The Best Horror of the Year—PMB 391, 511 Avenue of the Americas, New York, NY 10011-8436. Editor: Ellen Datlow. “I edit The Best Horror of the Year for Night Shade Books and am currently reading for the twelfth volume, covering material published in 2019.”
“I am looking for stories and poetry from all branches of horror: supernatural, uncanny, sf horror, psychological, dark crime, terror tales, or anything else that might qualify. This is an all reprint anthology, so I’ll only consider material published in 2019. Authors, please confirm that your publishers are sending me review copies. If a book or magazine is coming out after my deadline, I’ll look at galleys or manuscripts. DO NOT WAIT UNTIL THE LAST MINUTE. The only excuse is if you’re a foreign publisher and shipping everything at one time saves postage. If you want your work to get a fair read, do not do this. I do not have time to carefully read a year’s worth of magazine issues and 10-20 original anthologies in two weeks.”
“I’ll look at e-versions of anthos and collections only if they’re navigable and have running heads. Otherwise, they won’t be read. I always prefer print, if available.”
“Authors can query as to whether I have/need your collection or an anthology/magazine in which you have a story at [E-mail address below].”
“My summation of ‘the year in horror’ in the front of every volume includes novels, anthologies, collections, chapbooks, nf, poetry, art books, and ‘odds and ends’—material that doesn’t fit elsewhere but that might interest horror readers. But I must be aware of this material in order to mention it.
“*** I regularly cover many magazines/webzines that publish horror (Black Static, Cemetery Dance, F&SF, The Dark, Nightmare, crime digests, and webzines such as Horrorzine, Uncanny, Apex, etc.—when their publishers send me the material).”
“Please ask your publisher to send the entire magazine or book—unless the venue doesn’t regularly publish horror. In that case, you can send me a Word file of your story. For online publications, E-mail individual word DOC files—not PDF files—including on the manuscript where the story has been published.”
“If I choose a story you will be informed. Otherwise, you will not hear back.”
Borderlands 7—Borderlands Press, PO Box 61, Benson MD 21019. Editor: Olivia F. Monteleone. UPDATE OF AN UPDATE!
KP Note: A year or so ago, I asked publisher Thomas Monteleone for more details about what they want. Also, note the deadline extension. “We do not want any familiar horror/dark fantasy/weird settings, situations, or tropes like ghosts, vampires, zombies, etc. We want writers to stretch and show us something we have never read before. Bentley Little’s ‘The Pounding Room’ or Platt’s ‘All Hands’ or Braunbeck’s ‘Rami Temporales’ are good examples of a Borderlands story.”
“We are seeing too many tired, familiar, and predictable plots and characters. I can’t be more specific than that.”
And here is yet another update from Publisher Monteleone: “Despite getting many hundreds of submissions, we still have not encountered enough fiction that reflects the type of stories that define what the Borderlands series is all about. The previous two volumes both won Bram Stoker Awards™, and we want Volume 7 to be equally as strong. That’s two years’ worth of reading, and we are still looking to fill almost half the pages. Simultaneous subs are fine—life’s too short to wait on us. The only caveat: if you’ve never read a Borderlands anthology, your chances of selling us your work is pretty slim.”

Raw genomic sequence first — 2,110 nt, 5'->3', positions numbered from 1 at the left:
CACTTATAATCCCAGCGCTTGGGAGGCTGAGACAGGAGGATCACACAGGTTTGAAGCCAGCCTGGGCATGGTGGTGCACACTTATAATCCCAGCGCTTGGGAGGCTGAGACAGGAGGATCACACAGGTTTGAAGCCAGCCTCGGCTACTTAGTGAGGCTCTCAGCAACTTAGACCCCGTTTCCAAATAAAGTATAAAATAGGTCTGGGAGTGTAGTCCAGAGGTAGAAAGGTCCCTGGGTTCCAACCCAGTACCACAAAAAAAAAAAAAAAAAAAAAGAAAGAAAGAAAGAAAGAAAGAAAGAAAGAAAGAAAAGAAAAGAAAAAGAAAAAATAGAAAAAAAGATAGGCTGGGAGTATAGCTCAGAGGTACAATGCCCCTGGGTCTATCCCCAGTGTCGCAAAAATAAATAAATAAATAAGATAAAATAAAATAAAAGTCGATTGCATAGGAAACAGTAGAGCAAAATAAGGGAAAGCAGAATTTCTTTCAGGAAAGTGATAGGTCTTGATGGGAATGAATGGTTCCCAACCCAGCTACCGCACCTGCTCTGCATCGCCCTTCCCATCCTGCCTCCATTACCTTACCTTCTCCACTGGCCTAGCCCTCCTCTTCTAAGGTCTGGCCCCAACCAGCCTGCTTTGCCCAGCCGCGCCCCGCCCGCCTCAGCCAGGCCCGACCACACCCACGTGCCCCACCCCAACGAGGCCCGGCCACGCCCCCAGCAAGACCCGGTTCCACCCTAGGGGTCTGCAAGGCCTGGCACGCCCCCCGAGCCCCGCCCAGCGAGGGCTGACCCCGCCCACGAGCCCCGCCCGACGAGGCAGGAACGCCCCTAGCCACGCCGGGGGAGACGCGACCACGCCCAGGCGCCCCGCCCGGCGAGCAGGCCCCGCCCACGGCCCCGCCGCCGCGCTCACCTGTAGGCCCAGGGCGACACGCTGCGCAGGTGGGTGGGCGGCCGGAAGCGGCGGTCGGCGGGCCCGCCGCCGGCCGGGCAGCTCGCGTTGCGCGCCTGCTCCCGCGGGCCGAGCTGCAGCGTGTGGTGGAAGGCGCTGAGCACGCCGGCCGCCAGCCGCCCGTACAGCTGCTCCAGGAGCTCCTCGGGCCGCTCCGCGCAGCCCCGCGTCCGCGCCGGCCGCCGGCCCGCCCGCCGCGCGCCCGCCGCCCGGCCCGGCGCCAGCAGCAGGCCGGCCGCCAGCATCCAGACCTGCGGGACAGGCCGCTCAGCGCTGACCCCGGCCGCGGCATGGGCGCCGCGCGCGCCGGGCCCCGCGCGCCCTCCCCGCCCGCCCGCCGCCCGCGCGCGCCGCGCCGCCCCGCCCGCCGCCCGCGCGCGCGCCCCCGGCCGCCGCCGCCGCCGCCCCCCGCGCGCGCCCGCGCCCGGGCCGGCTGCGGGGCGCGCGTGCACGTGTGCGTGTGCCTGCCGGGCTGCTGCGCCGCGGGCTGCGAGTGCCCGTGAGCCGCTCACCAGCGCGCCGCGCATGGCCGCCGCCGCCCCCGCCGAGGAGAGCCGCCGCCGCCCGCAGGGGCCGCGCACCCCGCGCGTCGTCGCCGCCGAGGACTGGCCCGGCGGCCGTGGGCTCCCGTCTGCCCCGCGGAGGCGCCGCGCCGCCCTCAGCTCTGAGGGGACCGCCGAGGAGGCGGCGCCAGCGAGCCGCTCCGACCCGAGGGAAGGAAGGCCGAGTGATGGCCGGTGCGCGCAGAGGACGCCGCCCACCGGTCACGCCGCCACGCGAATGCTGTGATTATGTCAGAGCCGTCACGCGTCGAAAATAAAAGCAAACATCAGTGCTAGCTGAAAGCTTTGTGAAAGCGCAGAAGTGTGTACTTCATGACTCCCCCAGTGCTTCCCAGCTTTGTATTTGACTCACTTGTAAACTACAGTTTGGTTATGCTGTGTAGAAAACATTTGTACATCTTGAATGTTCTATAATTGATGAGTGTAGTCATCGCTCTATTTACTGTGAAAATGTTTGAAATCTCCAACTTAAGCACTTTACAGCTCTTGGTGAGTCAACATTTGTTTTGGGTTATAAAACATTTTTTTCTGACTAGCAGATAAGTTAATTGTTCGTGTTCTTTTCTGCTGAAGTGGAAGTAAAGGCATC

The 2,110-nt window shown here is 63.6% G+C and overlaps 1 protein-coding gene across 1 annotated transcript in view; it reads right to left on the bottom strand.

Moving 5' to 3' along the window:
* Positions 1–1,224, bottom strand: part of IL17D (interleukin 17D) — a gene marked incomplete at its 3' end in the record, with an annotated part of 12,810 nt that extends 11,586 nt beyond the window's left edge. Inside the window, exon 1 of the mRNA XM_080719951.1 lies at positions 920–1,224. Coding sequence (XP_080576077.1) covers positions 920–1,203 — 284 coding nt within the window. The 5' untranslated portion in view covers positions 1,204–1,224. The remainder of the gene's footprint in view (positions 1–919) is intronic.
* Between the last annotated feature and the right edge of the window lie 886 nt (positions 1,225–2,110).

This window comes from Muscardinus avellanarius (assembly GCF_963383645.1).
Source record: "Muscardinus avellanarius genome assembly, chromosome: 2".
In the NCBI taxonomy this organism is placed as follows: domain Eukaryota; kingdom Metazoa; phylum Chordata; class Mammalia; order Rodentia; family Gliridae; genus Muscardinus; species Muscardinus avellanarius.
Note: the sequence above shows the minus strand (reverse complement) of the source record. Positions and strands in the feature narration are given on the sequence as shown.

And here are the rest of the guidelines.
“We are back! Sooner than you expected? Definitely. Sooner than you could have ever imagined? Probably.”
“After the positive feedback from Borderlands 6, we’ve decided to do it again … except this time there’s been a shift in leadership and I’ve been passed the proverbial torch. Man, I am excited and you should be too—things are about to get even weirder.”
“For Borderlands 7 I’m looking for pretty much the same kinds of fiction: no clichés, nothing familiar. I don’t want to see vampires, killer plants, shrinking humans, werewolves, trolls, goblins, ghouls, once-upon-a-times, zombies, ghosts, found footage, etc. If you have a story in your arsenal and you wonder if hmm … this one might fall into one of the above tropes, it probably does. So just don’t send. Work out something else and send it in! And if you’ve never read a Borderlands anthology, I don’t think you have a chance of selling a story to me.”
“Not into writing, but into weird?”
“I’m looking for cover art. As far as the visual art goes I don’t want anything I listed above to be represented. Other than that I’m very open to different styles. Send samples from your portfolio and we can collaborate, OR send a piece you think would fit the anthology. Artwork deadline is [Check with editor].”
“Editing Volume 6 was a great experience; I am thrilled to commence work on Volume 7. The stories in Borderlands 6 were AMAZING in their variety and originality, and that’s the caliber of story I am looking for … and I can’t say this enough: before submitting, pick up a previous volume to get a sense of what the series is all about. Please do not let a past rejection stop you from submitting. Never been published? Submit. Been published for forty years? Submit. Write a good story. Scare yourself. Make your s/o’s wonder who their partner is. Confuse your friends. Make sure I don’t sleep at night because I can’t get your story out of my head.”
“I want all of your stories in my hands by [the deadline below]. Hard copies ONLY.”
Deadline: “Extended until we get enough great stories.”